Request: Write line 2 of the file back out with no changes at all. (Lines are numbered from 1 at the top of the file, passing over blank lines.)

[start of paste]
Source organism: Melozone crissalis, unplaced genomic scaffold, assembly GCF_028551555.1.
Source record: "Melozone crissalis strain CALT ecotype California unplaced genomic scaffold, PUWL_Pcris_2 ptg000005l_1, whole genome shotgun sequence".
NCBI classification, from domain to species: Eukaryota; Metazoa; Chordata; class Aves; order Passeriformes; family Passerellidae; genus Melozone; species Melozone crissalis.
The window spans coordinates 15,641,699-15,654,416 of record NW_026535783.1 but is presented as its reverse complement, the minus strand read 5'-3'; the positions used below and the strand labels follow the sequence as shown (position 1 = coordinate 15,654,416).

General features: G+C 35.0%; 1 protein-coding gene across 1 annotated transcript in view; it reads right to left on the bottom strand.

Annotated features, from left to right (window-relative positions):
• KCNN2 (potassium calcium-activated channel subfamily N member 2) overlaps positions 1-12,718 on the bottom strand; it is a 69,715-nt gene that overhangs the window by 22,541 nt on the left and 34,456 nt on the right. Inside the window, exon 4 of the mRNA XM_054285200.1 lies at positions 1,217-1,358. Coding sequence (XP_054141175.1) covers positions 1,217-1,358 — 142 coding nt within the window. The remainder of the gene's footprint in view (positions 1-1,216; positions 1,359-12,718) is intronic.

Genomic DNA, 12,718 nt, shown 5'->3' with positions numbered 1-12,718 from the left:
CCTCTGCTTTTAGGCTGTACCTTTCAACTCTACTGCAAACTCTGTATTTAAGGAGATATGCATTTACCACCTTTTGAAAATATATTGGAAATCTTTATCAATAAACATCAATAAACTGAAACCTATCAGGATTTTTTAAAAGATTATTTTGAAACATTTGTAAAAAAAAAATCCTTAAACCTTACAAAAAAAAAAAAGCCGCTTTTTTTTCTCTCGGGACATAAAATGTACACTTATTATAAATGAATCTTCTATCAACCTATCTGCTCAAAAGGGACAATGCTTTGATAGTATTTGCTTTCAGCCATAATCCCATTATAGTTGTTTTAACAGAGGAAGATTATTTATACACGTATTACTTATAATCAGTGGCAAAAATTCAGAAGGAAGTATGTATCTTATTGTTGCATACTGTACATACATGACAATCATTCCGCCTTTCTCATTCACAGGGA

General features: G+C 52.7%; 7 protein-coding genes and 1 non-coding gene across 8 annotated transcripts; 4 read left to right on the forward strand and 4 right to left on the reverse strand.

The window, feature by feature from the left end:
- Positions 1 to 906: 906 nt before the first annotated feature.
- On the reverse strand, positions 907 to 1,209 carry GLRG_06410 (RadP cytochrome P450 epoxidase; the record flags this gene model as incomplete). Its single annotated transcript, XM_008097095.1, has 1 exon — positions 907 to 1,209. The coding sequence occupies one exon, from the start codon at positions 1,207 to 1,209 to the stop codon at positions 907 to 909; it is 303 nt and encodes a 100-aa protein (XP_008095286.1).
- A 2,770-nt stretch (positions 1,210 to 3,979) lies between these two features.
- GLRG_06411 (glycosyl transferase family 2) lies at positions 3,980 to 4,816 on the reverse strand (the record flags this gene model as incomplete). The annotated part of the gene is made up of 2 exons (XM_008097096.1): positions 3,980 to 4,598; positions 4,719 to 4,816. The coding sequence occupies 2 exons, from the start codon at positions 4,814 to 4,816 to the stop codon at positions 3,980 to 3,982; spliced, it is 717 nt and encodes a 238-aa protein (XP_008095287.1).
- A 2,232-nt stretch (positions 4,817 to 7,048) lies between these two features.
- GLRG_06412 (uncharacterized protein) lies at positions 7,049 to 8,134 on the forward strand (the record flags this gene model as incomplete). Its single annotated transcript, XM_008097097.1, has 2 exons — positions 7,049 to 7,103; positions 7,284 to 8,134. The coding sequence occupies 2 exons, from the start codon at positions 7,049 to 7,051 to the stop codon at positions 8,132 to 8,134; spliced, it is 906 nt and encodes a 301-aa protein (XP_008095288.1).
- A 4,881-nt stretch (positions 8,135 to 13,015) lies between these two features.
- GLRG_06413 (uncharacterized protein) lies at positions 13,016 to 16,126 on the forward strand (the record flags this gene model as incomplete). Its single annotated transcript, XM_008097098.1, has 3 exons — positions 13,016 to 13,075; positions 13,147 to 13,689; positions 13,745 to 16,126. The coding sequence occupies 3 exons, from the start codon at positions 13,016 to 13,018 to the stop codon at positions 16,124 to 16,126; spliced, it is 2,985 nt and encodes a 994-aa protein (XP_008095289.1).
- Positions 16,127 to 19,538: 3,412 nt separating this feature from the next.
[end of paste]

Source record: "Melozone crissalis strain CALT ecotype California unplaced genomic scaffold, PUWL_Pcris_2 ptg000005l_1, whole genome shotgun sequence".